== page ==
The solution is then to invest in investment products that replicate market indices and are low cost. So-called index mutual funds that are not traded or are traded on the exchange exchange (like “Exchange Traded Funds” or ETF).
Focusing on investments in government bonds and investment grade rating companies
To do this we must start by knowing what type or class of bonds we want to invest in. We will analyse only the simple and straight bonds, by contrast to the structured ones (which include financial derivatives or are issued by special vehicles in pooling or “repackaging” of debts). We will also focus on fixed-rate issues because they are the ones that predominate; in addition, variable-rate issues, because they are indexed to the money market, are more like monetary or short-term investments.
We saw in another post that bonds have as main characteristics:
- Nature or type of the issuer, sovereign or corporate.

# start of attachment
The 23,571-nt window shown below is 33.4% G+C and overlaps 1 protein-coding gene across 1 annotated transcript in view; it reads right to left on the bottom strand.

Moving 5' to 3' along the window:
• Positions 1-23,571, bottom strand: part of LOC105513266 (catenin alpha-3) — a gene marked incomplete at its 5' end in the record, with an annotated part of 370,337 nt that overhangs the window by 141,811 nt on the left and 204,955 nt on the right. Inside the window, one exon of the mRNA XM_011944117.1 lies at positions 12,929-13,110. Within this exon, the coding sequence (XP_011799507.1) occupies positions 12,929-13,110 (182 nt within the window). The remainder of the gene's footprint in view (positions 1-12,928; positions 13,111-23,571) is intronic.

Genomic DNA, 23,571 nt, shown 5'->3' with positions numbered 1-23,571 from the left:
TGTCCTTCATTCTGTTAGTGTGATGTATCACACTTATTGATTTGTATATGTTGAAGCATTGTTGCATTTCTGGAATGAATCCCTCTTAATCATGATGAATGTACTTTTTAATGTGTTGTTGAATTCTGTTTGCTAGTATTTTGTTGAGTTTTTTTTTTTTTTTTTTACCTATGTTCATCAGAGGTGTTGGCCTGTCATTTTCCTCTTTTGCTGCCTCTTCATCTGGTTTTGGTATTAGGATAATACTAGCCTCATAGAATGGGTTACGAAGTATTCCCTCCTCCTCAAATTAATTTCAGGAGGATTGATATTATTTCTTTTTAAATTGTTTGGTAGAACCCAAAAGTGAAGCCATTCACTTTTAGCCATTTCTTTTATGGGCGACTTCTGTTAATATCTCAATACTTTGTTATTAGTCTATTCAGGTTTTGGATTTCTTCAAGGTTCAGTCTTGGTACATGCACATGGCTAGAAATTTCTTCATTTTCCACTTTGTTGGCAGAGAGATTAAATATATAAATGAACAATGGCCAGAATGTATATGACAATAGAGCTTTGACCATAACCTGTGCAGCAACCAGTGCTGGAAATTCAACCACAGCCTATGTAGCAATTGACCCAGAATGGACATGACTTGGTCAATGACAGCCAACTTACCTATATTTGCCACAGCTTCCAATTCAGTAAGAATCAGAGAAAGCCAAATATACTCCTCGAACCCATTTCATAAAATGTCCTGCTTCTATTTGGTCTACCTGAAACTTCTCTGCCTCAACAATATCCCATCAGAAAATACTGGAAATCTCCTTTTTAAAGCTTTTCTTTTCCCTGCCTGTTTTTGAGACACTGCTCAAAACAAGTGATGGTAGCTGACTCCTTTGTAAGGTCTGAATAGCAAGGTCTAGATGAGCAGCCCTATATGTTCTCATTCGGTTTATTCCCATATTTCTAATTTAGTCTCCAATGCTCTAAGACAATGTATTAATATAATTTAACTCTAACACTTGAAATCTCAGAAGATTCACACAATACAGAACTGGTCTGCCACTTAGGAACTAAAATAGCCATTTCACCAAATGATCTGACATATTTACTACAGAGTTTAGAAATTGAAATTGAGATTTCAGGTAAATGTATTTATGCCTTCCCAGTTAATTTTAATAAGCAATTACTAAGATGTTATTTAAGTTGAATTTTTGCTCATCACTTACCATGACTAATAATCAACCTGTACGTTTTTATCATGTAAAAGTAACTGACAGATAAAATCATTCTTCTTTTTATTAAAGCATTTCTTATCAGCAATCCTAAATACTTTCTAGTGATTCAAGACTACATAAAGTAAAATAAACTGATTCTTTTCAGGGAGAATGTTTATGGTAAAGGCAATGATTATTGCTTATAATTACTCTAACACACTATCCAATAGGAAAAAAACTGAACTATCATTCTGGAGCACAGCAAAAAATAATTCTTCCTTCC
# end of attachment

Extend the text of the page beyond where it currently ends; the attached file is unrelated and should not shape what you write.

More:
- Credit quality or risk rating.
- Currency denomination.
We have also seen that bonds, particularly Treasury bonds, provide low returns but also have a low level of risk. It is recalled that in the USA, between 1926 and 2019, the real return on investment in 10-year Treasury bonds (after inflation and taxes) was 0.6% per year, which caused that over 90 years, capital only doubled in real terms. Once again, its main attraction is to add stability to the wealth investment.
In a previous post we saw that the composition of the global bond market is approximately as follows:
Due to its nature and characteristics of stable and low returns when we invest in bonds we should not risk too much. It takes many years and it is very difficult to recover from a significant loss of capital even if it is partial.